“Everything is right in the world when you eat at Peter’s, except for one thing: the price.” An anonymous NUVO cuisine writer wrote this in February of 1998, referencing the highly lauded restaurant of Peter George at Keystone at the Crossing.
This unknown soul also gave us some extremely useful information by including the prices of nearly everything on the menu. And once I read through them, I found that the sentiment was correct but in reference to two decades later.
Peter George, in case you are unaware, is now one of the owners of Tinker Street, a restaurant I am lucky enough to frequent. And as I read through the prices on the menu at Peter’s, I was blown away because I know the prices at Tinker Street. Let’s just say, with the inflation in the price of goods over the past two decades, we are getting an absolute steal when we dine out now, which is a good reason we are losing restaurants left and right because we refuse to pay for quality food.
For example, the article says yellowfin tuna costs $29; a quick glance at Tinker Street’s menu shows that right now you can go there and get yellowfin tuna with tahini-cabbage slaw, smoked shoyu, mushroom dashi, and pineapple for how much? You guessed it folks: $29. Indiana duckling in 1998 cost $25; 20 years later, duck at Tinker Street is $26.
Peter George thinks this has played a major role in the shuttering of so many businesses over the past few years. “I think our industry has kind of bastardized ourselves,” he says. “And by that, I mean we’ve kind of played into the hands of the consumer instead of saying, ‘Hey, this is what this costs, and if you want it you’re going to have to pay for it. ... I think that’s one of the reasons that we’ve seen a lot of the fallout; it’s because we’re not charging enough for what we’re doing.”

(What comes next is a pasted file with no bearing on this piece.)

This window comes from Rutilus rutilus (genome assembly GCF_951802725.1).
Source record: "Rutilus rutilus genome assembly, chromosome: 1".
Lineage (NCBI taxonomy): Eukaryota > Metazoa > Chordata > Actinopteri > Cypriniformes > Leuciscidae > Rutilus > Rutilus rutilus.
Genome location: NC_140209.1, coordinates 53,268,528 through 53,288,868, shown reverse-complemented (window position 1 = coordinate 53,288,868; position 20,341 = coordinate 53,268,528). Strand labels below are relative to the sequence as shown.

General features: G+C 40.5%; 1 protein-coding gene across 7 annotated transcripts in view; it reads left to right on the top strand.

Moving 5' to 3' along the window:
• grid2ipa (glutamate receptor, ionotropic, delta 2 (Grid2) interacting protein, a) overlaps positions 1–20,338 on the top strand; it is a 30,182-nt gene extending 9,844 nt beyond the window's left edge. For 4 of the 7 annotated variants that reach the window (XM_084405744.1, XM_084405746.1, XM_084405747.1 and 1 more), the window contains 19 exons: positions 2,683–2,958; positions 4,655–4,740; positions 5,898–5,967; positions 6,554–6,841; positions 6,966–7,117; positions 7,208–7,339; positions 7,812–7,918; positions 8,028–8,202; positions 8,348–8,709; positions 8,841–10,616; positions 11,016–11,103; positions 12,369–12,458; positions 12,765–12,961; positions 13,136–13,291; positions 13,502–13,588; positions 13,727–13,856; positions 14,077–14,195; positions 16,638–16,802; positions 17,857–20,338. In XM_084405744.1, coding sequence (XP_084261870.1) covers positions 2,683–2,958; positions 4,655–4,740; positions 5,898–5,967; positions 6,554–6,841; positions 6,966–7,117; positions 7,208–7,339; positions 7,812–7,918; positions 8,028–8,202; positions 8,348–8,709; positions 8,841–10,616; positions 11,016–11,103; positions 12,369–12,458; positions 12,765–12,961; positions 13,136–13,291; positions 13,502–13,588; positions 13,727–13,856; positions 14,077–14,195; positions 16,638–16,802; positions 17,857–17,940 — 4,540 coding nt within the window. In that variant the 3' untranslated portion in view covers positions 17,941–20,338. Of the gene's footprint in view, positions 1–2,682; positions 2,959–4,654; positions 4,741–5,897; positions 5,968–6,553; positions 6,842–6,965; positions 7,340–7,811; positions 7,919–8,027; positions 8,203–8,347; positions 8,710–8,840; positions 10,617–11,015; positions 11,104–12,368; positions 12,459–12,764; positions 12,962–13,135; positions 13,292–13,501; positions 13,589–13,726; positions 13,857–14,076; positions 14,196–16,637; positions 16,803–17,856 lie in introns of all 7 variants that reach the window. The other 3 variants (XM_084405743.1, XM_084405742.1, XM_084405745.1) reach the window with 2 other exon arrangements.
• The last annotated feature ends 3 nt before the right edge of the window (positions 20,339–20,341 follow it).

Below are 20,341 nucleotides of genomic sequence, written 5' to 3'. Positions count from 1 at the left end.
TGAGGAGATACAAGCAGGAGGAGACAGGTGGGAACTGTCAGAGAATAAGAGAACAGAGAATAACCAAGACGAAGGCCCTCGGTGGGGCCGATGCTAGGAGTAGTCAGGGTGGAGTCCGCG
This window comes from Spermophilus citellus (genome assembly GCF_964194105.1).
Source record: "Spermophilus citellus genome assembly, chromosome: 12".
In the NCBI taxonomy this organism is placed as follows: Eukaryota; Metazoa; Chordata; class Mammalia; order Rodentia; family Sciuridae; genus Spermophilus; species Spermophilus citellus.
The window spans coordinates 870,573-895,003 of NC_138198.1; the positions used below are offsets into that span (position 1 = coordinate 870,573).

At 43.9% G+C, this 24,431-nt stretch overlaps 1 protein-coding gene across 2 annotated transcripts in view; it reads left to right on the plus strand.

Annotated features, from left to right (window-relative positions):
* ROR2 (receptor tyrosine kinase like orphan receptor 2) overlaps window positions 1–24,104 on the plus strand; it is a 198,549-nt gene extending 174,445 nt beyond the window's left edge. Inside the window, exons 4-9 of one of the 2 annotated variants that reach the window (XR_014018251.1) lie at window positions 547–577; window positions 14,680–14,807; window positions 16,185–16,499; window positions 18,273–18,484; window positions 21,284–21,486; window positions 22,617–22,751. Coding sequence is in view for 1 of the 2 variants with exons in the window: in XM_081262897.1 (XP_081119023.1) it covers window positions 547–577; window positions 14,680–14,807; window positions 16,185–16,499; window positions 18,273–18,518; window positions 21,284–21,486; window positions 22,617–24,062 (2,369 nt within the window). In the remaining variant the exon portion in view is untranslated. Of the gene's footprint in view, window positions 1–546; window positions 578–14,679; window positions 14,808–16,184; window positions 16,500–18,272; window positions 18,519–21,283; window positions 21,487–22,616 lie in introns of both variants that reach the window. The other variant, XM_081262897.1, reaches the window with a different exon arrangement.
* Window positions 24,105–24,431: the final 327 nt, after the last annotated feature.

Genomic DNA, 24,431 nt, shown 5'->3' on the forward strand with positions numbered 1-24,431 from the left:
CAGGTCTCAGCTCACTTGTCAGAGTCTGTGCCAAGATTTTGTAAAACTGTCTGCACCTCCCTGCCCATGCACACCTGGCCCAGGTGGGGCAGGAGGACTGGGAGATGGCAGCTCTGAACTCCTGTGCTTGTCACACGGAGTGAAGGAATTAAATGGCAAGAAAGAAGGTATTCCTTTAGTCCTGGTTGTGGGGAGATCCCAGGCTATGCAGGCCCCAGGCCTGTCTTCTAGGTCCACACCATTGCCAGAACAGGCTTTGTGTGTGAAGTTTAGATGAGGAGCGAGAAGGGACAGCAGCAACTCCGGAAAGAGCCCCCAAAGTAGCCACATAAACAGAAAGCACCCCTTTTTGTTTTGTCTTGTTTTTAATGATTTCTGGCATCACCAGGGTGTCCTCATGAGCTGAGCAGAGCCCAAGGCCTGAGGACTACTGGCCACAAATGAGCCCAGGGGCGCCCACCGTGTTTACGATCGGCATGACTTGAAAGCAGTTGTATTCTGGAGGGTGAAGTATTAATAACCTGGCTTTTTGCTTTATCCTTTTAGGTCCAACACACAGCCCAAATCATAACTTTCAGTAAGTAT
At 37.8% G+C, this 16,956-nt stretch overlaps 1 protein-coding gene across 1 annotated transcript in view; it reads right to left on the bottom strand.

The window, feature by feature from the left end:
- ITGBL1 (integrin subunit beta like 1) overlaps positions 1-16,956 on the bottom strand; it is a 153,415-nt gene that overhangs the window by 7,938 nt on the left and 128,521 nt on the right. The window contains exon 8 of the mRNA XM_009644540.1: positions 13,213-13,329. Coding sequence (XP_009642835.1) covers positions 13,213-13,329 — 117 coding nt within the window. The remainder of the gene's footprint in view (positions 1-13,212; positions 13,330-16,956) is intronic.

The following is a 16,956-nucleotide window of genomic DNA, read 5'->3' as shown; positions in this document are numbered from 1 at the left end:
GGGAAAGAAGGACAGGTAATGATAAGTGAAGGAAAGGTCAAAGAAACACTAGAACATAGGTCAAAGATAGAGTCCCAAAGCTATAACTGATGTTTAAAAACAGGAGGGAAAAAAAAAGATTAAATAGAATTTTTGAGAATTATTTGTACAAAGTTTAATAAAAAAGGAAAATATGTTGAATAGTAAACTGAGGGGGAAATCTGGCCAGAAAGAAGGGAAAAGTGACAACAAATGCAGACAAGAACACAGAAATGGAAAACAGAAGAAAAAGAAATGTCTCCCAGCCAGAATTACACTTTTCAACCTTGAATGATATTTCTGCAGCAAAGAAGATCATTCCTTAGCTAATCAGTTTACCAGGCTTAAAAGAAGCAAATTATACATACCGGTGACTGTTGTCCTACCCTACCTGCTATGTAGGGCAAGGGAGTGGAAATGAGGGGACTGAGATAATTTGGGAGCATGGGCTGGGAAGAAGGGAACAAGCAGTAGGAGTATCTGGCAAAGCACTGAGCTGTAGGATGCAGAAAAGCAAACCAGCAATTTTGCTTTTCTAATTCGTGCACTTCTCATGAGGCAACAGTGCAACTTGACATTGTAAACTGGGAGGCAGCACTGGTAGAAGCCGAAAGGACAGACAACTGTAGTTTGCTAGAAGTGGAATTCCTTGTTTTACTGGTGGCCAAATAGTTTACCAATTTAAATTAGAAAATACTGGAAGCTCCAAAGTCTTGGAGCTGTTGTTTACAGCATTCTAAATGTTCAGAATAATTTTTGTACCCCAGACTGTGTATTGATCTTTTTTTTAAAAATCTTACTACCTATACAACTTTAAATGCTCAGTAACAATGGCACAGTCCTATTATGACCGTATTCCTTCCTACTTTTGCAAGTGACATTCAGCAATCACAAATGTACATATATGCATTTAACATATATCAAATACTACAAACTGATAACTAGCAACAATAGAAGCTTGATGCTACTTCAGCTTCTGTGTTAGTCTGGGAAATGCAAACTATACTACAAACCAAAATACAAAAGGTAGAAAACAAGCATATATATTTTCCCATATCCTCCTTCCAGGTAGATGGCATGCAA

George rhetorically asks, “Can you imagine how much more we’re paying for that yellowfin tuna now than we were then?” He then explains that since 1998, the costs of rent, utilities, employee wages, equipment, and, yes, the ingredients have all at least doubled.
To give you perspective, the average cost of a gallon of gas in 1998 was $1.06; now, it’s at least double and at one point was quadruple. Now, of course, the costs of food and gas aren’t going to directly correlate, but they do have rather similar fluctuations because all of our food is shipped in vehicles that use gasoline.
Tinker Street’s chef, Braedon Kellner, explains how they’re able to keep the prices low and still squeeze a small profit out of items. “We got criticized when we first opened that everything was super small on the plates, and everything was small, but you weren’t paying more than $20.” Now, due to criticism, Kellner has had to up the portions of protein on the plate, in some instances double, so the prices had to be raised, but he was unable to double the prices.
So, Kellner says, they are forced to lose profit on some items. “There are some things that we know we might take a small hit on, but with the business model, we might be able to price item A little bit higher to cover for item B.”
The fact is, there’s no way that our local restaurants can continue to serve quality food at these prices and stay alive. It’s laughable the margins at which restaurants are forced to work. As George says, “It has certainly given us pause and concern. It’s a tough business right now and getting tougher.”
We, as consumers, must be willing to spend more in order to allow our bar and restaurant scenes to thrive. And if we learn anything from this, let’s just say that everything is right in the world when you eat local, except for one thing: the price — it’s way too low.